There are plenty of reasons for him not to get another trial, including the fact that he missed his chance to appeal (by fleeing, but that isn't the state's fault). And, it is going to be quite hard to get a conviction 40 years down the road. That is one reason that they have statutes of limitations (though it is likely tolled for flight from justice, or whatever they would try him on for fleeing the country).

viaggo said...

When I was 12 I was raped.

That was 24 years ago - and I think my rapist should be held responsible for his actions.

I was convinced by my rapist (a teacher) that nobody would believe me, and so I didn't go to authorities. The greatest regret of my life.

Maybe I would have been believed, and maybe I would have stopped him from attacking other girls.

DO I think Polanski is a real danger to 12 year old girls today? I don't know. But I think the consistency of the law being applied even to the rich and famous is a important. I also hope that there is a deterrent effect and next time a man thinks to take advantage of an underaged girl he might think that this is a crime that he WILL be held accountable for.

I am sorry if this comment doesn't make a lot of sense... but this is an issue that is very important to me. The thought that anyone would excuse the actions of a child rapist or want them to walk away from their punishment is horrifying to me.

AllenS said...

Let me use rhetorical strategy, language and thought, with some fence-straddly thrown in.

I hate niggers.

...
...

Some of my bests friends at work are black.

Make sure you read my whole post, especially the unambiguous end.

dbp said...

Bruce,

I thought the statute of limitations only applied between the act and being accused. Once you have been charged--or in this case convicted then it shouldn't apply.

I'm not a lawyer, so I am completely open to the possibility of being wrong here.

John Lynch said...

It seems strange to me that people would take this post in isolation when it is posted on a blog updated daily by a feminist law prof.

Um, come on, do you REALLY think Althouse believes Polanski is in the right? Really?

Come on folks, if something seems weird do a double take and reread it. I did, because I read this blog regularly and that interpretation didn't fit.

It's like death of the author in here. Geez.

Cedarford said...

Florida said...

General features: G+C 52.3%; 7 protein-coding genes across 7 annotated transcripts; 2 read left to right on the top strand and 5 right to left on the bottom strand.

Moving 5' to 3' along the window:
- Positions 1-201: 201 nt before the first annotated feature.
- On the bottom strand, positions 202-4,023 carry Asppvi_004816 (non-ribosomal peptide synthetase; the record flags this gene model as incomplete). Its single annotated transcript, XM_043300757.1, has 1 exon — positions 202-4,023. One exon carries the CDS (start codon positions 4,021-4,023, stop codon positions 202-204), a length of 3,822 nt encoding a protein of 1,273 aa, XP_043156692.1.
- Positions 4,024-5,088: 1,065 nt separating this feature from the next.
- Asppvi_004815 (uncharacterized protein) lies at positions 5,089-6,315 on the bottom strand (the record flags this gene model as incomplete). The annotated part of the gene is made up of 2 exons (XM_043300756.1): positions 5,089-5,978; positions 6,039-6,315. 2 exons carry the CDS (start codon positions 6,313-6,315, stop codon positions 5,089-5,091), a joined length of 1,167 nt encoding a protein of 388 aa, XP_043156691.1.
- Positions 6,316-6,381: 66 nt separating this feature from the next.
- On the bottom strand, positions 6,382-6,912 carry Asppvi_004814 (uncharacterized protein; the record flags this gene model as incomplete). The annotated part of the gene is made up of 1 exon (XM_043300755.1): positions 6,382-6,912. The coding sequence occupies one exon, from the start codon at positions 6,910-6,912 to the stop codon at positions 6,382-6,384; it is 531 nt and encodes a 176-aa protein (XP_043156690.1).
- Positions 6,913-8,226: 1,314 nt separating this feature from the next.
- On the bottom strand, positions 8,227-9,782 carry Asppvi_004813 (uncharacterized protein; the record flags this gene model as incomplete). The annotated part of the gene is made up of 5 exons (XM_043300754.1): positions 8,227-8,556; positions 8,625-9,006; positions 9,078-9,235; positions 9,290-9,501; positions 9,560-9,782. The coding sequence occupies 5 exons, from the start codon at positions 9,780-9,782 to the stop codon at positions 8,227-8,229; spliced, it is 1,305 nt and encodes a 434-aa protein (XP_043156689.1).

You would think that by now it would be — if not forgotten or even forgiven — at least irrelevant.
Wow, you clearly do not have a daughter, and have never been raped.
Really, Ann? If someone raped your kid, you wouldn't go to the end of the world, the end of time itself, to see justice come to that person?


The ever self-righteous Florida opines.
I join Althouse in fence straddling on this. For the following reasons:

1. The teen, a model-actress, was dropped of by her stage mom so she could pose for "test photos" and stuff for Polanski, who the stage mom told her daughter "could really help her career". Stagemom left her.

2. The teen, (not child - what Polanski did was pederasty, not child molestation)..was sexually active. By her own admission, she was an early bloomer, lost her virginity by age 12, had been with at least one "older" man and had had sex with several boyfriends between the age of 14 and 21.

3. In her later interviews, she said she didn't really want Polanski's attentions, but during and after the tryst, didn't think it was any big deal. And wasn't bothered by it after. What she said WAS enormously emotionally traumatic and stressful to the point where she thought of killing herself was the Prosecutors and threats from the prosecutors against her and her family that "tore her life apart for almost two years."

4. Polanski served hard jail time while awaiting sentencing. He plead according to a plea bargain for time served, probation, a large fine, and restitution to Geimer (perhaps for the trauma the prosecutor and various court-order psychologists inflicted on her".

He fled when his lawyer announced the judge in the case, fearing adverse publicity to himself - reneged on the plea deal but was keeping the "guilty plea" intact so he could impose a far harsher sentence.